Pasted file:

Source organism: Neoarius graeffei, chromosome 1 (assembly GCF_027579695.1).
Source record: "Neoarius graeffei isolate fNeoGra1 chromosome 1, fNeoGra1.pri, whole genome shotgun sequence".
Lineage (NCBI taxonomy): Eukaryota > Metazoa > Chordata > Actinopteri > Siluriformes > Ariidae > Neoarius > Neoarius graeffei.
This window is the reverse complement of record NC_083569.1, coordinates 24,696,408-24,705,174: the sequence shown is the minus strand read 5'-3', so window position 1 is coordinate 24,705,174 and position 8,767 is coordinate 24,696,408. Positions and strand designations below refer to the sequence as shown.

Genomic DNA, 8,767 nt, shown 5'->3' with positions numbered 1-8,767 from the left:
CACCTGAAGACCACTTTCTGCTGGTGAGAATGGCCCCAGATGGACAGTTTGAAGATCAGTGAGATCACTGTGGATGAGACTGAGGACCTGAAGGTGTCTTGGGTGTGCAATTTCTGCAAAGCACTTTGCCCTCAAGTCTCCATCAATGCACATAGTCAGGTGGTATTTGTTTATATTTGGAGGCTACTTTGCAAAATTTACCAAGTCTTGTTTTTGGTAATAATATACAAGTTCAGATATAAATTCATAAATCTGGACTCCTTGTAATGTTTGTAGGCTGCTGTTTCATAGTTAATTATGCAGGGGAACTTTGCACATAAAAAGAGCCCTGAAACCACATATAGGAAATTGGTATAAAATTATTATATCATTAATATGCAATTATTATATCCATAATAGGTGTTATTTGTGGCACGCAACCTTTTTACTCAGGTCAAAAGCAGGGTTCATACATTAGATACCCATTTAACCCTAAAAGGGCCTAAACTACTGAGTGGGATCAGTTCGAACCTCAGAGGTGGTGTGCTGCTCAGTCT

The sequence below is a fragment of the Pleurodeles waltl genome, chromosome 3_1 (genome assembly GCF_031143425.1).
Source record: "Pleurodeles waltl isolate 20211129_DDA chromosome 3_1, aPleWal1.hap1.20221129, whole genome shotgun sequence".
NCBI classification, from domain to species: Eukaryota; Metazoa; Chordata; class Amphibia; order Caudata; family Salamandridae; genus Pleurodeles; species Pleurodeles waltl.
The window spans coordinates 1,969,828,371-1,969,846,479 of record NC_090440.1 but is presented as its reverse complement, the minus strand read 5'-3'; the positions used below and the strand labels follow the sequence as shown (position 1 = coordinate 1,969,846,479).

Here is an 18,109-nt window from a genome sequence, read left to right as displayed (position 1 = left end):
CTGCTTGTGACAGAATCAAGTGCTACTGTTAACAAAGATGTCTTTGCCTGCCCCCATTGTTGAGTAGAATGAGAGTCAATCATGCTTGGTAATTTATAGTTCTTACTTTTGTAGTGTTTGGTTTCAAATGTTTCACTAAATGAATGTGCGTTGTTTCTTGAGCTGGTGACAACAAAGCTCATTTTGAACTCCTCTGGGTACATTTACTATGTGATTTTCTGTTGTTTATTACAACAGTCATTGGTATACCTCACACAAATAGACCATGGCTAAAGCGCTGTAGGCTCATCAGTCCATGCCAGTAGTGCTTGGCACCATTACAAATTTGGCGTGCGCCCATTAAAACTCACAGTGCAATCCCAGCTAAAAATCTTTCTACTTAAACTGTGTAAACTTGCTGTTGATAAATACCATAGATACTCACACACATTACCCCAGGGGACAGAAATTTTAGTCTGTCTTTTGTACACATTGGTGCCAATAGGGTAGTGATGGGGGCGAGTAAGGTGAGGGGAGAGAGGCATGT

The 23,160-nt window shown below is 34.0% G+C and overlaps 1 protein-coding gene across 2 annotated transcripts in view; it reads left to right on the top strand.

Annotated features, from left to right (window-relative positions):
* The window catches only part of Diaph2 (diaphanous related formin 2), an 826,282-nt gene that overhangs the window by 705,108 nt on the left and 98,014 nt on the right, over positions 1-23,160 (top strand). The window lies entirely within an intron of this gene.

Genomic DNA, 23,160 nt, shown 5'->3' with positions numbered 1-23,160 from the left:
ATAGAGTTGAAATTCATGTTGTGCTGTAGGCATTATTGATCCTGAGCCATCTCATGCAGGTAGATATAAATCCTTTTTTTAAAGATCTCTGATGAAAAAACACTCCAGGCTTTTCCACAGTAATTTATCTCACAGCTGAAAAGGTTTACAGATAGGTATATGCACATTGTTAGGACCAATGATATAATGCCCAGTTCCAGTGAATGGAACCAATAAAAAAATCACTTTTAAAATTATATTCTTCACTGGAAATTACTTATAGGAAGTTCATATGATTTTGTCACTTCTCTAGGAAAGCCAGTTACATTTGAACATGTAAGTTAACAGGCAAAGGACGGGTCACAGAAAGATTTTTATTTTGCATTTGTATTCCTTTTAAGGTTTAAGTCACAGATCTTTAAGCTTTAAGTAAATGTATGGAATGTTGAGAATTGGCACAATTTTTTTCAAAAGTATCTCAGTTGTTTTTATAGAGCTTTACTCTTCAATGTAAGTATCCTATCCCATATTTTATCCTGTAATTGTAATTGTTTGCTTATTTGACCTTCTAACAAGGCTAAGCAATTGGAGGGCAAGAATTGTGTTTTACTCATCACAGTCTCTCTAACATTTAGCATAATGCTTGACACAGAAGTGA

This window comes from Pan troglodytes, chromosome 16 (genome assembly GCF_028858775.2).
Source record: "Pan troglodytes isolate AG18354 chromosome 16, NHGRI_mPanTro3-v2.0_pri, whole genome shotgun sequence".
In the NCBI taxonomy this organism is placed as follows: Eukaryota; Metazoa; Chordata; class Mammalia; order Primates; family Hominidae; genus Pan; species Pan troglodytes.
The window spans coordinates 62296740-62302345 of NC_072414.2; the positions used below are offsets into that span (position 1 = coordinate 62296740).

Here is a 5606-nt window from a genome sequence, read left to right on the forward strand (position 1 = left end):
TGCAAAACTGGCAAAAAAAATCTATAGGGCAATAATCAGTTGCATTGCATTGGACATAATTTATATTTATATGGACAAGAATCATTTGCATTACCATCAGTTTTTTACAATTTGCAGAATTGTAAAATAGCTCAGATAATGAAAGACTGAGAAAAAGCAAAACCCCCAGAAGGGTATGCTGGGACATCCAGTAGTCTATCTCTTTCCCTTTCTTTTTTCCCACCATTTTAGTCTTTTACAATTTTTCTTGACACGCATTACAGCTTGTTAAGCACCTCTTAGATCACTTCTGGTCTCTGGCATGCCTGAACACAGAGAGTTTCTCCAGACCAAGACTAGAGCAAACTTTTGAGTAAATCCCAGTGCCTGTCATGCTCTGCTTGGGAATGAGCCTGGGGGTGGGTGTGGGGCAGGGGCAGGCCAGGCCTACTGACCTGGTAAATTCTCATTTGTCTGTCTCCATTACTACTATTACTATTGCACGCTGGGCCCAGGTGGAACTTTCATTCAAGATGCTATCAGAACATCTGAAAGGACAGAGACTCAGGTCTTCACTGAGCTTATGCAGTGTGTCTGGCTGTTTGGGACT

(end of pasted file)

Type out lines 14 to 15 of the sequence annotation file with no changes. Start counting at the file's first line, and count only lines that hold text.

Annotated features, from left to right (window-relative positions):
* The window catches only part of Diaph2 (diaphanous related formin 2), an 826,282-nt gene that overhangs the window by 705,108 nt on the left and 98,014 nt on the right, over positions 1-23,160 (top strand). The window lies entirely within an intron of this gene.